Taking into account intrabrand and interbrand competition is important to determine the impact of vertical restraints on competition. In certain scenario, introducing vertical restraints can be a means to dilute competition upstream between manufacturers that do not compete directly face to face but through their retailers.
Furthermore, as interbrand and intrabrand rivalry intensifies, all prices (regardless of supply arrangements) fall towards marginal costs.
POTENTIAL HARM TO COMPETITION
Whish, R and Bailey, D (2012) outlines four possible negative effects arising from vertical restraints under EU law:
“Anti-competitive foreclosure of other suppliers or buyers by raising barriers to entry.”
“Softening of competition between the supplier and its competitors and/or facilitation of both explicit and tacit collusion, often referred to as a reduction of interbrand competition.”
“Softening of competition between the buyer and its competitors and/or facilitation of collusion, commonly referred to as a reduction of intra-brand competition between distributors of the same brand”.
“The creation of obstacles to market integration.”
The above negative effects may result from various vertical restraints.
The negative effects on competition will be analyzed mainly concentrating on two groups for the purpose of this assignment.
‘Single branding’ are those agreements which have as their core the inducement of the buyer to concentrate orders for a particular type of product with one supplier. The four main negative effects on competition and interbrand competition are “(1) other suppliers in that market cannot sell to the particular buyers and this may lead to foreclosure of the market or, in the case of tying, to foreclosure of the market for the tied product, (2) it makes market shares more rigid and this may help collusion when applied by several suppliers, (3) as far as the distribution of final goods is concerned, the particular retailers will only sell one brand and there will therefore be no interbrand competition on their shops (no in-store competition) (4) in the case of tying ,the buyer may pay a higher price for the tied product.” EU Commission Notice: Guidelines on Vertical Restraints (2000/ C 291/01)
‘Limited distribution’ is those agreements which have as their core that the manufacturer sells to one or a limited number of buyers. There are three main negative effects on competition: “(1) certain buyers within that market can no longer buy from that particular supplier, and this may lead in particular in the case of exclusive supply, to foreclosure of the purchase market, (2) when most or all of the competing suppliers limit the number of retailers, this may facilitate collusion, either at the distributor’s level or at the supplier’s level, and (3) since fewer distributors will offer the product it will also lead to a reduction of intra-brand competition. In the case instance of wide exclusive territories or exclusive customer allocation the result may be total elimination of intra-brand competition. This reduction of intra-brand competition can in turn lead to a weakening of interbrand competition.” EU Commission Notice: Guidelines on Vertical Restraints (2000/ C 291/01)
Entry deterrence: one of the most obvious concerns is represented by the possibility that vertical restrictions are strategically used to deter entry in either level of the chain, by foreclosing access to inputs or to customers and in the long run they can be used to raise significant barriers to entry if competition is not already substantial.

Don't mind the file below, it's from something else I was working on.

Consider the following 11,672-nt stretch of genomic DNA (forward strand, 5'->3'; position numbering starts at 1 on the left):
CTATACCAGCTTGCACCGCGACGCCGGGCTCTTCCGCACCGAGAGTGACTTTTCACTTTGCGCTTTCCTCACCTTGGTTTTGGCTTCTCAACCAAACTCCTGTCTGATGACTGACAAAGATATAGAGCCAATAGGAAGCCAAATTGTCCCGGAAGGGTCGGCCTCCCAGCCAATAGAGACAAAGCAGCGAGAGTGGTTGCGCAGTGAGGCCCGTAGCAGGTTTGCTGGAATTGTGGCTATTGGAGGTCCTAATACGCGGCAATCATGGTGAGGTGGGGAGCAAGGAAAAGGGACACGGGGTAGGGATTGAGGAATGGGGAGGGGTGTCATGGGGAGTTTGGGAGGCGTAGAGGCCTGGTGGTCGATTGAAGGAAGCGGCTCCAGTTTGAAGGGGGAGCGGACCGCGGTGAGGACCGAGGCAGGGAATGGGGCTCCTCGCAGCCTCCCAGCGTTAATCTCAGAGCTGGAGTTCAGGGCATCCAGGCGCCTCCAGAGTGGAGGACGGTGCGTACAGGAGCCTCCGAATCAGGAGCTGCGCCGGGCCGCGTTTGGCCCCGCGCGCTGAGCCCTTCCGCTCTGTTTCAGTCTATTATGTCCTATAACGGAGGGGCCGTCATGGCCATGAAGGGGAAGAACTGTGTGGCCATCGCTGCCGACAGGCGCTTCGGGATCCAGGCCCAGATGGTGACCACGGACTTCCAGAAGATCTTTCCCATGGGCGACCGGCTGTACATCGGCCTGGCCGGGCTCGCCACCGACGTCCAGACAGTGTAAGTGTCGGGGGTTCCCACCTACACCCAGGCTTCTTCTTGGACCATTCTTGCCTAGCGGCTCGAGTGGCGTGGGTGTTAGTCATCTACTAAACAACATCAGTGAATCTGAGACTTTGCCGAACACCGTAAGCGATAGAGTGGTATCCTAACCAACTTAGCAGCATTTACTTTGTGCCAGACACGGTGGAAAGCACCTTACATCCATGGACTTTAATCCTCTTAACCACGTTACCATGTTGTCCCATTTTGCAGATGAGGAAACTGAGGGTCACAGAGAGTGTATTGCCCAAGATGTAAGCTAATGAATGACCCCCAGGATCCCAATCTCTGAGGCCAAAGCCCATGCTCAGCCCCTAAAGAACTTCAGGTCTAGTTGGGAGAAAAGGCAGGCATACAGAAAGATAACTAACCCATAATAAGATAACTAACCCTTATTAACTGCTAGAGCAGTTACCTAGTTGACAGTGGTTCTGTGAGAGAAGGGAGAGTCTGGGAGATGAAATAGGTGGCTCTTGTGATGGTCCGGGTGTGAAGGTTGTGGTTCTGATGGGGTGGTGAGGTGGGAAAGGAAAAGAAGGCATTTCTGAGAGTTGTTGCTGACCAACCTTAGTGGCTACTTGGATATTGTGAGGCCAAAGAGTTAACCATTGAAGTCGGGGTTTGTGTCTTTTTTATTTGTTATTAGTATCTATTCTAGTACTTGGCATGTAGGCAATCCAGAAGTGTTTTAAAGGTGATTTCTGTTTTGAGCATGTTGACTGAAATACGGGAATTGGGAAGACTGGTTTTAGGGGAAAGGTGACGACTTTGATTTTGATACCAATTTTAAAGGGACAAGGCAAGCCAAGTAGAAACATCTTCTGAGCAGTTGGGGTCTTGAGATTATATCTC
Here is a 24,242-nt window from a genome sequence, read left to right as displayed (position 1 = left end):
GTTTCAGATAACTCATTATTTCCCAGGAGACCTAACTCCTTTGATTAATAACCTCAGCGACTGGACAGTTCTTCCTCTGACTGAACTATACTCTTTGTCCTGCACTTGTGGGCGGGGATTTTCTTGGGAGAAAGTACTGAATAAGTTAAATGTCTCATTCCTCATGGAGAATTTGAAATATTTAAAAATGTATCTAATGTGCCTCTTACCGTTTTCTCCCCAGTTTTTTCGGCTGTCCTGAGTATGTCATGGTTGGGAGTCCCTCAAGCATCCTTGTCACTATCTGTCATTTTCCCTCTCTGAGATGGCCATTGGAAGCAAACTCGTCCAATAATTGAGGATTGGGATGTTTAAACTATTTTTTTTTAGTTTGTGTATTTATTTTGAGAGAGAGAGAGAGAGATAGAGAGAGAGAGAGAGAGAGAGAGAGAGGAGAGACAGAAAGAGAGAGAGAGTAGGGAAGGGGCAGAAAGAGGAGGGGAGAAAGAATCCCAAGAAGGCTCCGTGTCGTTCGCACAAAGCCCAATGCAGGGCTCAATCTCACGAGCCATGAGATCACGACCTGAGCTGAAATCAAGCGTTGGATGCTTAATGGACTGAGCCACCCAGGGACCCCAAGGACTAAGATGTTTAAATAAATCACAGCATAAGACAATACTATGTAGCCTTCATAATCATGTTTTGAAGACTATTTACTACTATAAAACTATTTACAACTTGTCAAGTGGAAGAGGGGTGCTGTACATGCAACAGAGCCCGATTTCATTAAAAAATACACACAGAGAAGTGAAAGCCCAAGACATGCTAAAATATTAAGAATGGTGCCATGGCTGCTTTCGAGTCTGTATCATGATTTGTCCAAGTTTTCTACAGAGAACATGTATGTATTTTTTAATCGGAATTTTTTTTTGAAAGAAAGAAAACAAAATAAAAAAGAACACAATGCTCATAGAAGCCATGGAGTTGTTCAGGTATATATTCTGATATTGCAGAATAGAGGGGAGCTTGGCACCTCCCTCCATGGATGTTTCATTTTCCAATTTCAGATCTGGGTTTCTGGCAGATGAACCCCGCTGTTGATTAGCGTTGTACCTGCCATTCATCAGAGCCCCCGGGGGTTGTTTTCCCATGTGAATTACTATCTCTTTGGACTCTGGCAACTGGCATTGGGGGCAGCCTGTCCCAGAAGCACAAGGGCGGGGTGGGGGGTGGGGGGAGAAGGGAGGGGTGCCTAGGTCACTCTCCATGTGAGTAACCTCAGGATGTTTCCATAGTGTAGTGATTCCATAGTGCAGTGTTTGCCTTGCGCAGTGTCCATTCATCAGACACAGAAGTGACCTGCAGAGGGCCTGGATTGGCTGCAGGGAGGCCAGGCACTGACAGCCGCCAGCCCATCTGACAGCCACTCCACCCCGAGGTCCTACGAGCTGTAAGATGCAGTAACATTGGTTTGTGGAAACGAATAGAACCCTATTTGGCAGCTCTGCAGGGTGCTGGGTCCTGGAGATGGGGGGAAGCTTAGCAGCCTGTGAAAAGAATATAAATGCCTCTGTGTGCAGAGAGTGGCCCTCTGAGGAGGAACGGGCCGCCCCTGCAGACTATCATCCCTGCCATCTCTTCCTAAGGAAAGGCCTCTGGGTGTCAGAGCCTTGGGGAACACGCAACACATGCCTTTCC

Under Bertrand competition, downstream manufacturers can strategically use some vertical clauses to encourage retailers to behave in a less aggressive way and reap a higher profit.
Exclusive arrangements are generally worse for competition than non-exclusive arrangements.
In essence, the potential for anticompetitive outcomes depends upon factors such as the market power of the firms involved, the presence of a minimum scale to cover fixed costs, the share of downstream market covered by the restraints and the nature of competition downstream.
The fact that vertical agreements are agreements concluded between companies in a vertical relationship suggests that they can often be regarded as positive. However, economic literatures on vertical restraints have shown both pro and anti-competitive effects.
Both price and non-price may either increase or decrease economic welfare: the crucial importance is not the restraints used but the context in which it is used and the goal that it is supposed to achieve.
The EU Commission has observed that market structure plays an important role in determining the impact of vertical restraints: ‘The fiercer is interbrand competition, the more likely are the pro-competitive and efficiency effects to outweigh any anti-competitive effects of vertical restraints. Anti-competitive effects are only likely where interbrand competition is weak and there are barriers to entry at either producer or distributor level. In addition it is recognised that contracts in the distribution chain reduce transaction costs, and allow the potential efficiencies in distribution to be realised. In contrast, there are cases where vertical restraints raise barriers to entry or further dampen horizontal competition in oligopolistic markets.’ 
In addition, EU Regulation 2790/1999 recognized the importance of market power in establishing whether or not vertical restraints can have important anti-competitive effects.
As per the OECD: Joint Group on Trade and Competition Paper, the efficiency enhancing effect and benefit to consumers from vertical restraints is likely to dominate with the exception of vertical restraints being used to facilitate collusion, it is highly improbable that such restraints will have net anti-competitive effects unless there is either:
market power on at least one level in the market or
the restraint, either on its own or in concert with other vertical restraints, has the power to exclude or disadvantage a significant number of competitors
anti-competitive effects are only likely where interbrand competition is weak and there are barriers to entry,
(d) causing foreclosure of competitors.
Accordingly, the approach taken by many competition authorities on vertical restraints is a careful case by case analysis.